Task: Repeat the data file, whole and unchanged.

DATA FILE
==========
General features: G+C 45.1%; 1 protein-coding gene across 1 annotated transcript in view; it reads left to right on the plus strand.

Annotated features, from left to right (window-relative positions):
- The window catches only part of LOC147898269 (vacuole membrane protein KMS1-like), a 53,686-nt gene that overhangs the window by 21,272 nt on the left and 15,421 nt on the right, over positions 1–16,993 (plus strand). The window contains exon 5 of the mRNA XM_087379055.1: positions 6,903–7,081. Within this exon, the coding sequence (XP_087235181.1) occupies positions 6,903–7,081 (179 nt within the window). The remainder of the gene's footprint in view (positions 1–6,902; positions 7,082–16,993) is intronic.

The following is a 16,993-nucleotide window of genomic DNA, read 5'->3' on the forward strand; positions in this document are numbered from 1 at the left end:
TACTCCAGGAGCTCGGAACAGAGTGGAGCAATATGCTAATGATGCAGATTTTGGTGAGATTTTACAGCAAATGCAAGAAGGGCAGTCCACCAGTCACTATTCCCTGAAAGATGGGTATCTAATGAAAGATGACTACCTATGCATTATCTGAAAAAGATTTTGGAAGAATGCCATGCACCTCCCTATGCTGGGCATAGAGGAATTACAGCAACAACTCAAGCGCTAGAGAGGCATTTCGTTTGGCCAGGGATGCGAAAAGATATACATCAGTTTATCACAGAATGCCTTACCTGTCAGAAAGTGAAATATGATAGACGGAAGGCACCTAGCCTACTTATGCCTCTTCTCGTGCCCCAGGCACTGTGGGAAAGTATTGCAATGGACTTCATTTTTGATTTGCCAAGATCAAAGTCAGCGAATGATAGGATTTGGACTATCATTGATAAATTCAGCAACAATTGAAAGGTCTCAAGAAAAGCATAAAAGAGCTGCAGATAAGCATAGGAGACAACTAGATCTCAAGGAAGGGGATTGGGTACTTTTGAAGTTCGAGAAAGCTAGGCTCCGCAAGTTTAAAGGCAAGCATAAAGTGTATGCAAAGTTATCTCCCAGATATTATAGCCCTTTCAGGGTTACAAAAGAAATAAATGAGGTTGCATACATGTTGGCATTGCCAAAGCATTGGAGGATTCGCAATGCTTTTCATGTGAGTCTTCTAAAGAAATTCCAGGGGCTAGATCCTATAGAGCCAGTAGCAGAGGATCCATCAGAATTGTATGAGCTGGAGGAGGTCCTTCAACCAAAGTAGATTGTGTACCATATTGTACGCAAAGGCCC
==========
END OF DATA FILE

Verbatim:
General features: G+C 45.1%; 1 protein-coding gene across 1 annotated transcript in view; it reads left to right on the plus strand.

Annotated features, from left to right (window-relative positions):
- The window catches only part of LOC147898269 (vacuole membrane protein KMS1-like), a 53,686-nt gene that overhangs the window by 21,272 nt on the left and 15,421 nt on the right, over positions 1–16,993 (plus strand). The window contains exon 5 of the mRNA XM_087379055.1: positions 6,903–7,081. Within this exon, the coding sequence (XP_087235181.1) occupies positions 6,903–7,081 (179 nt within the window). The remainder of the gene's footprint in view (positions 1–6,902; positions 7,082–16,993) is intronic.

The following is a 16,993-nucleotide window of genomic DNA, read 5'->3' on the forward strand; positions in this document are numbered from 1 at the left end:
TACTCCAGGAGCTCGGAACAGAGTGGAGCAATATGCTAATGATGCAGATTTTGGTGAGATTTTACAGCAAATGCAAGAAGGGCAGTCCACCAGTCACTATTCCCTGAAAGATGGGTATCTAATGAAAGATGACTACCTATGCATTATCTGAAAAAGATTTTGGAAGAATGCCATGCACCTCCCTATGCTGGGCATAGAGGAATTACAGCAACAACTCAAGCGCTAGAGAGGCATTTCGTTTGGCCAGGGATGCGAAAAGATATACATCAGTTTATCACAGAATGCCTTACCTGTCAGAAAGTGAAATATGATAGACGGAAGGCACCTAGCCTACTTATGCCTCTTCTCGTGCCCCAGGCACTGTGGGAAAGTATTGCAATGGACTTCATTTTTGATTTGCCAAGATCAAAGTCAGCGAATGATAGGATTTGGACTATCATTGATAAATTCAGCAACAATTGAAAGGTCTCAAGAAAAGCATAAAAGAGCTGCAGATAAGCATAGGAGACAACTAGATCTCAAGGAAGGGGATTGGGTACTTTTGAAGTTCGAGAAAGCTAGGCTCCGCAAGTTTAAAGGCAAGCATAAAGTGTATGCAAAGTTATCTCCCAGATATTATAGCCCTTTCAGGGTTACAAAAGAAATAAATGAGGTTGCATACATGTTGGCATTGCCAAAGCATTGGAGGATTCGCAATGCTTTTCATGTGAGTCTTCTAAAGAAATTCCAGGGGCTAGATCCTATAGAGCCAGTAGCAGAGGATCCATCAGAATTGTATGAGCTGGAGGAGGTCCTTCAACCAAAGTAGATTGTGTACCATATTGTACGCAAAGGCCC